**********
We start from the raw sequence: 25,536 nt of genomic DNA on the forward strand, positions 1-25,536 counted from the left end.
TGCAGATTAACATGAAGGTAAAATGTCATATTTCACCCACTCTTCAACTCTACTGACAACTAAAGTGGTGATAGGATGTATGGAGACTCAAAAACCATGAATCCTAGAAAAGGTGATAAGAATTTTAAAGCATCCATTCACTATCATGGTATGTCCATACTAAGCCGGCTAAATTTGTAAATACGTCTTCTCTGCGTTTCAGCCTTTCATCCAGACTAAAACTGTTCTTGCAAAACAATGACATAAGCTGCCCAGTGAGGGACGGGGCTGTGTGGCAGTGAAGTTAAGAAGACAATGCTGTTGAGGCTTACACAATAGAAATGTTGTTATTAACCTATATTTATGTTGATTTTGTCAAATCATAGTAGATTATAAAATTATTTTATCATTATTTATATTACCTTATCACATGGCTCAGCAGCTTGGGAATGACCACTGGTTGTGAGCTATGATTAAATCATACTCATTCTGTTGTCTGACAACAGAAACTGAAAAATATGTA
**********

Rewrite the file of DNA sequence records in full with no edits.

We start from the raw sequence: 25,536 nt of genomic DNA on the forward strand, positions 1-25,536 counted from the left end.
TGCAGATTAACATGAAGGTAAAATGTCATATTTCACCCACTCTTCAACTCTACTGACAACTAAAGTGGTGATAGGATGTATGGAGACTCAAAAACCATGAATCCTAGAAAAGGTGATAAGAATTTTAAAGCATCCATTCACTATCATGGTATGTCCATACTAAGCCGGCTAAATTTGTAAATACGTCTTCTCTGCGTTTCAGCCTTTCATCCAGACTAAAACTGTTCTTGCAAAACAATGACATAAGCTGCCCAGTGAGGGACGGGGCTGTGTGGCAGTGAAGTTAAGAAGACAATGCTGTTGAGGCTTACACAATAGAAATGTTGTTATTAACCTATATTTATGTTGATTTTGTCAAATCATAGTAGATTATAAAATTATTTTATCATTATTTATATTACCTTATCACATGGCTCAGCAGCTTGGGAATGACCACTGGTTGTGAGCTATGATTAAATCATACTCATTCTGTTGTCTGACAACAGAAACTGAAAAATATGTA